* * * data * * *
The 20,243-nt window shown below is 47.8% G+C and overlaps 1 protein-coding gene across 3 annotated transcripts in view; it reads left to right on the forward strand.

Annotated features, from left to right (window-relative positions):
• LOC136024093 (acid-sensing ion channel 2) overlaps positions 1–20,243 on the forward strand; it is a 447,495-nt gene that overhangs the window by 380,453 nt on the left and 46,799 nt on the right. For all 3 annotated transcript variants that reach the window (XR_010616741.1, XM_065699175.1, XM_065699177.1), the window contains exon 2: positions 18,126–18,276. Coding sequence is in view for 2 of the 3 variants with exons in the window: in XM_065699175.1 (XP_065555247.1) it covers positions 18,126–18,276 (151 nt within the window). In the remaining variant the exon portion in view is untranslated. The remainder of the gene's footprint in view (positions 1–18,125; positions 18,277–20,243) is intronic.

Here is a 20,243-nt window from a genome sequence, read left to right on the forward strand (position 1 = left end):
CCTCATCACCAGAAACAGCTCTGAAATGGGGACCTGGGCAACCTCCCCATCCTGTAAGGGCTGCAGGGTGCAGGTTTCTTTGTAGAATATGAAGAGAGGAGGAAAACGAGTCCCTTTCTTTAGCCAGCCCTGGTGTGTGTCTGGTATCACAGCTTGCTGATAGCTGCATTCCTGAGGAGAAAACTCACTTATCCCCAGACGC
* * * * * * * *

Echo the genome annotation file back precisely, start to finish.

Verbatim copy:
The 20,243-nt window shown below is 47.8% G+C and overlaps 1 protein-coding gene across 3 annotated transcripts in view; it reads left to right on the forward strand.

Annotated features, from left to right (window-relative positions):
• LOC136024093 (acid-sensing ion channel 2) overlaps positions 1–20,243 on the forward strand; it is a 447,495-nt gene that overhangs the window by 380,453 nt on the left and 46,799 nt on the right. For all 3 annotated transcript variants that reach the window (XR_010616741.1, XM_065699175.1, XM_065699177.1), the window contains exon 2: positions 18,126–18,276. Coding sequence is in view for 2 of the 3 variants with exons in the window: in XM_065699175.1 (XP_065555247.1) it covers positions 18,126–18,276 (151 nt within the window). In the remaining variant the exon portion in view is untranslated. The remainder of the gene's footprint in view (positions 1–18,125; positions 18,277–20,243) is intronic.

Here is a 20,243-nt window from a genome sequence, read left to right on the forward strand (position 1 = left end):
CCTCATCACCAGAAACAGCTCTGAAATGGGGACCTGGGCAACCTCCCCATCCTGTAAGGGCTGCAGGGTGCAGGTTTCTTTGTAGAATATGAAGAGAGGAGGAAAACGAGTCCCTTTCTTTAGCCAGCCCTGGTGTGTGTCTGGTATCACAGCTTGCTGATAGCTGCATTCCTGAGGAGAAAACTCACTTATCCCCAGACGC